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  5. "Kateřino, kde jste?"

"Kateřino, kde jste?"

Translation:Kateřina, where are you?

September 10, 2017

25 Comments


https://www.duolingo.com/profile/Annaphoric

Has the "j" in "jste" always been silent or was there a point in time where it was pronounced?


https://www.duolingo.com/profile/VladaFu

In careful pronunciation (teachers, formal speaches, trained speakers in radio, TV or actors...) it is pronounced even today.


https://www.duolingo.com/profile/VladaFu

I hope some automatic translator can help with this:

"Výslovnost tvarů slovesa býti: jsem, jsi, jsme, jste, jsou. Trávníček žádá, aby se počáteční j- nevynechávalo, i když je tato výslovnost poněkud obtížná (s. 48). Z jeho formulace však není dosti jasné, zdali tuto výslovnost žádá i v případech, kdy předchází na př. slovo zakončené souhláskou (byl jsem). Jedlička konstatuje, že v přítomných tvarech slovesa býti se někdy j- nevyslovuje ani ve spisovné češtině. Zpravidla se však vyslovuje j- v těchto tvarech po samohlásce (byla jsem). VSČ ještě zpřesňuje pravidlo o výslovnosti těchto tvarů: počáteční j- se vyslovuje tehdy, jsou-li tyto tvary přízvučné (Jste to vy? Jsem!), dále ve spojení se záporkou ne- (nejsou), anebo následují-li po slově zakončeném samohláskou (kromě i). Všude jinde dáváme z fonetických důvodů (obtížná výslovnost) přednost výslovnosti bez j-." (1956)

http://nase-rec.ujc.cas.cz/archiv.php?art=4491


https://www.duolingo.com/profile/Shathu_Entayla

Why here "Kateřina" becomes "Kateřino"?


https://www.duolingo.com/profile/Nemesis_NaR

It is definitely described somewhere in Tips and Notes - Czech has 7 cases and one of them is Vocative which is used when you are calling/adressing someone. Therefore "Kateřino, Františku, dědečku, babičko, kde jste?"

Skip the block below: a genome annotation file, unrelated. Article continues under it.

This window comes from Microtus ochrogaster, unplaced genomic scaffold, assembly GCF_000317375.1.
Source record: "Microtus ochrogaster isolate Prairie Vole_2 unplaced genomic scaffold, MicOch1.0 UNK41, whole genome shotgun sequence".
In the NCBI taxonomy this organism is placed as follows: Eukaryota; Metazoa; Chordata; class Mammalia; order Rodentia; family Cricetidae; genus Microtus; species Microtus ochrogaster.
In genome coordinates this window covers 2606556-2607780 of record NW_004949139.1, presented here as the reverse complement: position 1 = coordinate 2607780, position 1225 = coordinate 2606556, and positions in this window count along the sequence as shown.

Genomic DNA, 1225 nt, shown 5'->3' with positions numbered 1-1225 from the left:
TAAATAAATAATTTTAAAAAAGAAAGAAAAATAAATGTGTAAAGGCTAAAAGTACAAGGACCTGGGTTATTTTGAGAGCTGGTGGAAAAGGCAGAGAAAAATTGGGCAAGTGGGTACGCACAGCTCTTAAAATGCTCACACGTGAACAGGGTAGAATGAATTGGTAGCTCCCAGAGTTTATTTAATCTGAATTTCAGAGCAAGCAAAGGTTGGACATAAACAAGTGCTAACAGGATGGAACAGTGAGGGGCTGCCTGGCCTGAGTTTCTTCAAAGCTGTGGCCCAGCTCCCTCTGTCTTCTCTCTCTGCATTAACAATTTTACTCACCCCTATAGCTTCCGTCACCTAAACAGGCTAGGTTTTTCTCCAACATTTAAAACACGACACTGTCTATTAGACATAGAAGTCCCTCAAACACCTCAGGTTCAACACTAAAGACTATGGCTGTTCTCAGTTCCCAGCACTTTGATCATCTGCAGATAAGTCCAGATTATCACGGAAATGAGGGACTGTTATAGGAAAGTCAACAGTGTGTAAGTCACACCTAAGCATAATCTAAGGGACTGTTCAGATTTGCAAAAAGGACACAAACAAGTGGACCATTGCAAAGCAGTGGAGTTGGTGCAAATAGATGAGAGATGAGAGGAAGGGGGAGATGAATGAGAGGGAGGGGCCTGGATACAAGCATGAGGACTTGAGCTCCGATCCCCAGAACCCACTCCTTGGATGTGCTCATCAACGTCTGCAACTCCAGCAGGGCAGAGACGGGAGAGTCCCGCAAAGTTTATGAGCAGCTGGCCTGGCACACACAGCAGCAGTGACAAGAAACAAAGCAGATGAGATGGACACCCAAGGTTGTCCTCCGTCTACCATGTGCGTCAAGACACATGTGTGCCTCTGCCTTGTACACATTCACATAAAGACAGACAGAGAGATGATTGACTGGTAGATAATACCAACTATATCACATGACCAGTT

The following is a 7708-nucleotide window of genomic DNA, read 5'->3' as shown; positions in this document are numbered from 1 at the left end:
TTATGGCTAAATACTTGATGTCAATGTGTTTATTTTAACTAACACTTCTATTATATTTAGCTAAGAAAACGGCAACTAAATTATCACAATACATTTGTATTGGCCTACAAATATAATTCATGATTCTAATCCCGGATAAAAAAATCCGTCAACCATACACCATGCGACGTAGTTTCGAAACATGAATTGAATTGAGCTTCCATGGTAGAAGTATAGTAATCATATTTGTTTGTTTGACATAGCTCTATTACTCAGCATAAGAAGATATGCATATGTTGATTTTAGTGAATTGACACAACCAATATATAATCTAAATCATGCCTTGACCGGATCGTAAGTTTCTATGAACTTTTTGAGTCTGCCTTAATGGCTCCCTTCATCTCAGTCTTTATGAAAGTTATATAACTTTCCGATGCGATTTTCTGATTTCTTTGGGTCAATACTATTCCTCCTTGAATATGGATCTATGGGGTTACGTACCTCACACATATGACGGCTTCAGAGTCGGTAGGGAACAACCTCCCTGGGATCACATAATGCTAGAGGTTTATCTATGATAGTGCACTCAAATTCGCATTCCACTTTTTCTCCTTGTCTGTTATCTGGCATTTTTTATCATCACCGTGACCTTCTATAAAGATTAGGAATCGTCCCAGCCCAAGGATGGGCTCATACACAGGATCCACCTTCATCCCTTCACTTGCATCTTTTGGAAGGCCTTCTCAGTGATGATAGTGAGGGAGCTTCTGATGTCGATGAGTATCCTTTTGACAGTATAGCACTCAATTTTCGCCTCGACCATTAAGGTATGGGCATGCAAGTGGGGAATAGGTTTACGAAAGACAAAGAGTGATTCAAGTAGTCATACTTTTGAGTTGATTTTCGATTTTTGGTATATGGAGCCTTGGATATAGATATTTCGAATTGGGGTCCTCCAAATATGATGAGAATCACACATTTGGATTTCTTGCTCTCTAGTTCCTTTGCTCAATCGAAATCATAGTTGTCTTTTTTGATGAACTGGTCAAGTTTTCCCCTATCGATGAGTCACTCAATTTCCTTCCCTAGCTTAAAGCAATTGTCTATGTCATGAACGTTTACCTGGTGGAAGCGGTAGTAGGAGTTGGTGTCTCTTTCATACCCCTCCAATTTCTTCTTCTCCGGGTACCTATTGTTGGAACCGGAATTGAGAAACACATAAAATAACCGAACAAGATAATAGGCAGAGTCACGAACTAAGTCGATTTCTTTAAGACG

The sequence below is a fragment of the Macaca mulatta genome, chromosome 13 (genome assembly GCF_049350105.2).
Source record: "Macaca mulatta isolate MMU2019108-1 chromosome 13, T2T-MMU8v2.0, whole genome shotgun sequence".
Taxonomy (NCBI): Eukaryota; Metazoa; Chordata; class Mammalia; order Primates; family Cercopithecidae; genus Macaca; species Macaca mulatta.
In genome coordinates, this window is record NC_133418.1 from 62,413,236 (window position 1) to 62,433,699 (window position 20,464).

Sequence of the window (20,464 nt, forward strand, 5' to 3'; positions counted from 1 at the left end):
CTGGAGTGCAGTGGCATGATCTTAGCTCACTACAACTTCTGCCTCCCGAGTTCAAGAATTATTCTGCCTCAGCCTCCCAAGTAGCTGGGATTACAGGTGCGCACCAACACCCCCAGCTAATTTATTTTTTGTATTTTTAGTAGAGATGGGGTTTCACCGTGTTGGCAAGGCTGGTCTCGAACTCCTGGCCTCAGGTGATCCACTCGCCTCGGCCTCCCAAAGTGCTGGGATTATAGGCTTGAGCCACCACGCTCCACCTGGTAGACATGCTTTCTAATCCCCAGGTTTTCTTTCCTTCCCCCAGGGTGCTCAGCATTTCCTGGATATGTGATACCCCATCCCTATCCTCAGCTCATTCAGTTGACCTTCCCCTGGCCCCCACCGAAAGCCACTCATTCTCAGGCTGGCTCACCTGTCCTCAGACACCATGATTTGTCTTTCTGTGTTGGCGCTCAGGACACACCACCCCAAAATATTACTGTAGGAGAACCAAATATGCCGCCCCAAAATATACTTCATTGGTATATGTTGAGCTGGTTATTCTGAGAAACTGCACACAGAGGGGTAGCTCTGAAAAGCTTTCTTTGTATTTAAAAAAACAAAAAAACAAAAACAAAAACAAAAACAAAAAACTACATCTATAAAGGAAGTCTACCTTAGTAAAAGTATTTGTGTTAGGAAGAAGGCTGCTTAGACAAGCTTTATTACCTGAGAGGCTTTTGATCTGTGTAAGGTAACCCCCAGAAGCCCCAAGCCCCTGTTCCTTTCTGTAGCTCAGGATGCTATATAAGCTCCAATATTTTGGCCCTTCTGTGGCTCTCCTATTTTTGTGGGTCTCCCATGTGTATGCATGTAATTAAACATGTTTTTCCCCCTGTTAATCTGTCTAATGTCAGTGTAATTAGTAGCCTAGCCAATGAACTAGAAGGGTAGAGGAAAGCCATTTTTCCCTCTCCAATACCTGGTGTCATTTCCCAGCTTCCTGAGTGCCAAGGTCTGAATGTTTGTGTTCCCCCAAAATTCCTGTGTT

https://www.duolingo.com/profile/Shathu_Entayla

Ooooh! So, it's vocative. All right! I hould have read it. I will czech it now ;D. Díky!


https://www.duolingo.com/profile/CeRt1f1eDNeRd

Yeah, first its Katerino then its Katerina. I don't get it. Shouldn't it be Katerina?


https://www.duolingo.com/profile/BoneheadBass

Based on what we've learned so far, whether it is KateřinA or KateřinO depends on whether she is the subject of the sentence (Kateřina) or you're addressing her (Kateřino). In this exercise, it should be KateřinO.

Names decline like other nouns, so she could be lots of other things, too! :-)


https://www.duolingo.com/profile/Shathu_Entayla

I add something technical. The first case "Katerina" it NOMINATIVE case. the second one "Katerino" is VOCATIVE case. Nominative: subject that does the accion. Vocative: calling declension.


https://www.duolingo.com/profile/FutureOfDenmark

what is the difference between .....kde jsi and .....kde jste,while Katerina is ONE how is she changing forms?


https://www.duolingo.com/profile/VladaFu

It can mean either:

Where your group of people is?

OR

Where are you? With the formal plural when you do not call Kateřina TY but VY but you are still using her first name. This combination is possible.


https://www.duolingo.com/profile/Milan888302

"Kde jsi?" means like "Where (only)you are?" and "Kde jste?" means "Where are you(and someone else)?". ☺️


https://www.duolingo.com/profile/BoneheadBass

"Kateřino, kde jste?" can also refer to one person. If Kateřina is someone with whom the speaker does not have a close relationship, or if there is a "status" difference between Kateřina and the speaker, jste could be used instead of jsi. It is the more formal way of addressing her, in a case, for example, when she is your manager at work.


https://www.duolingo.com/profile/AgnusOinas